The Law Against War

The Prohibition on the Use of Force in Contemporary International Law

By Olivier Corten

Contributions by: Christopher Sutcliffe

The Law Against War is a translated and updated version of a book published in 2008 in French (Le droit contre la guerre, Pedone). The book - now available in paperback - examines the prohibition of the use of armed force in contemporary positive international law. Some commentators claim that the field has undergone substantial changes arising especially since the end of the Cold War in the 1990s. More specifically, several scholars consider that the prohibition laid down as a principle in the United Nations Charter of 1945 should be relaxed in the present-day context of international relations, a change that would seem to be reflected in the emergence of ideas, such as 'humanitarian intervention,' 'preventive war,' or in the possibility of presuming Security Council authorization under certain exceptional circumstances. The argument is that, while marked changes have been observed - above all, since the 1990s - the legal regime laid down by the Charter remains founded on a genuine jus contra bellum and not on the jus ad bellum that characterized earlier periods. 'The law against war,' as in the title of this book, is a literal rendering of the familiar Latin expression and, at the same time, it conveys the spirit of a rule that remains - without a doubt - one of the cornerstones of public international law. (Series: French Studies in International Law - No. 4)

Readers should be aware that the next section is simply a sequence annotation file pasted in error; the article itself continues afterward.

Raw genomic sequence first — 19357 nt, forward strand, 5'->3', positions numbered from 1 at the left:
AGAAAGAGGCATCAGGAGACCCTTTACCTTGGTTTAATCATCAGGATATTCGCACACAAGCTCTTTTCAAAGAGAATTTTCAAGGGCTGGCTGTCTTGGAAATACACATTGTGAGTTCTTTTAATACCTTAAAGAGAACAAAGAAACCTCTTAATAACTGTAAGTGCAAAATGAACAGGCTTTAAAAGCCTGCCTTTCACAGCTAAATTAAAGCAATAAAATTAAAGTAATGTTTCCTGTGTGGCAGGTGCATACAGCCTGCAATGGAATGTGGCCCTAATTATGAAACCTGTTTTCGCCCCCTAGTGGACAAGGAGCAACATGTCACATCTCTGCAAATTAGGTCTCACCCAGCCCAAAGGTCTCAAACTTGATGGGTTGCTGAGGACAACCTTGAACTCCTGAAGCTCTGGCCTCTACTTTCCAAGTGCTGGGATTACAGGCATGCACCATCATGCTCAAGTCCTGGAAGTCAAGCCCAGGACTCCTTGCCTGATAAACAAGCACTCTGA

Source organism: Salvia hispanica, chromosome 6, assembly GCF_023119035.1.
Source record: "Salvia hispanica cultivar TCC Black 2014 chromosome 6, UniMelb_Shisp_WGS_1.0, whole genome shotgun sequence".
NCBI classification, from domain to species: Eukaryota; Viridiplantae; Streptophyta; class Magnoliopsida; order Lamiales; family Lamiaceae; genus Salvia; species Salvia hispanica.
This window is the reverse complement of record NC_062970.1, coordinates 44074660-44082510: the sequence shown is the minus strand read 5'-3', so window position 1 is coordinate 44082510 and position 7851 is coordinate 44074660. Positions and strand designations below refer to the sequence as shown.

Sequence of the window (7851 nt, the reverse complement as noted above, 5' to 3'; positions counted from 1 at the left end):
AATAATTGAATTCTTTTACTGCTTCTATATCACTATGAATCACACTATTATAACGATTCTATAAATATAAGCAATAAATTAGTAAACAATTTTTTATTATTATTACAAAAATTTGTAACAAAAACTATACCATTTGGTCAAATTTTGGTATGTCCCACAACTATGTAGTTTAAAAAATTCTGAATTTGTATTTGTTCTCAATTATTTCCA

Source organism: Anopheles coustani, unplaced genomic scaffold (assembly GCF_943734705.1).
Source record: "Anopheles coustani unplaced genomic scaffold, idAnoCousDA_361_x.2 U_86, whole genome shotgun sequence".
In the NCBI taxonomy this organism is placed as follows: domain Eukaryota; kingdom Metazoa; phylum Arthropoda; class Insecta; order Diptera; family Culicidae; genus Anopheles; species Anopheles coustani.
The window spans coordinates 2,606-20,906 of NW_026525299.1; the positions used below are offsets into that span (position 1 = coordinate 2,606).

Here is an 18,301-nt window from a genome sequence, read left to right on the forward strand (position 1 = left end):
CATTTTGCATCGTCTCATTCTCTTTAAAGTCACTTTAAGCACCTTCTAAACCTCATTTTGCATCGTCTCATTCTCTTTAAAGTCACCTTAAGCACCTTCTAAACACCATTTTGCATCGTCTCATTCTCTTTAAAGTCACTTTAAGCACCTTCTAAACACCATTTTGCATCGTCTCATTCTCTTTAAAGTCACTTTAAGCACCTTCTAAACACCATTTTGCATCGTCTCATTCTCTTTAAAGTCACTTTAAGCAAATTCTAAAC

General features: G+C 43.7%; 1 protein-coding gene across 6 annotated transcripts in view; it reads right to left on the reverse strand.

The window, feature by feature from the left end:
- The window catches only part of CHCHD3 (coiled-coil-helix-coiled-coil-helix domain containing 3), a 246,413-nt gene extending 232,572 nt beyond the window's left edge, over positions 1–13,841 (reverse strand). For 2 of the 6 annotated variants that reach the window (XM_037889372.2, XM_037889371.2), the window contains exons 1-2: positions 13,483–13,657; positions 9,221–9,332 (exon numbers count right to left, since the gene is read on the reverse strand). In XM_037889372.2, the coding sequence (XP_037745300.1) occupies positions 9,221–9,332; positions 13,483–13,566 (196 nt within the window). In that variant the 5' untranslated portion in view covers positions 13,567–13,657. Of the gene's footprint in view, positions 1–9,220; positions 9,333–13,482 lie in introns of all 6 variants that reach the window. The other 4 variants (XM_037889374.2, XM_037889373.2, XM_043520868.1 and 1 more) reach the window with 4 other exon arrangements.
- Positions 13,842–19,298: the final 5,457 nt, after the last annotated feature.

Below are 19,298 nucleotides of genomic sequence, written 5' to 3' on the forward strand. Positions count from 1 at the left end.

590 pages

Publication Date: 3/5/2012
Format: Paper
ISBN: 9781849463584

Available in other formats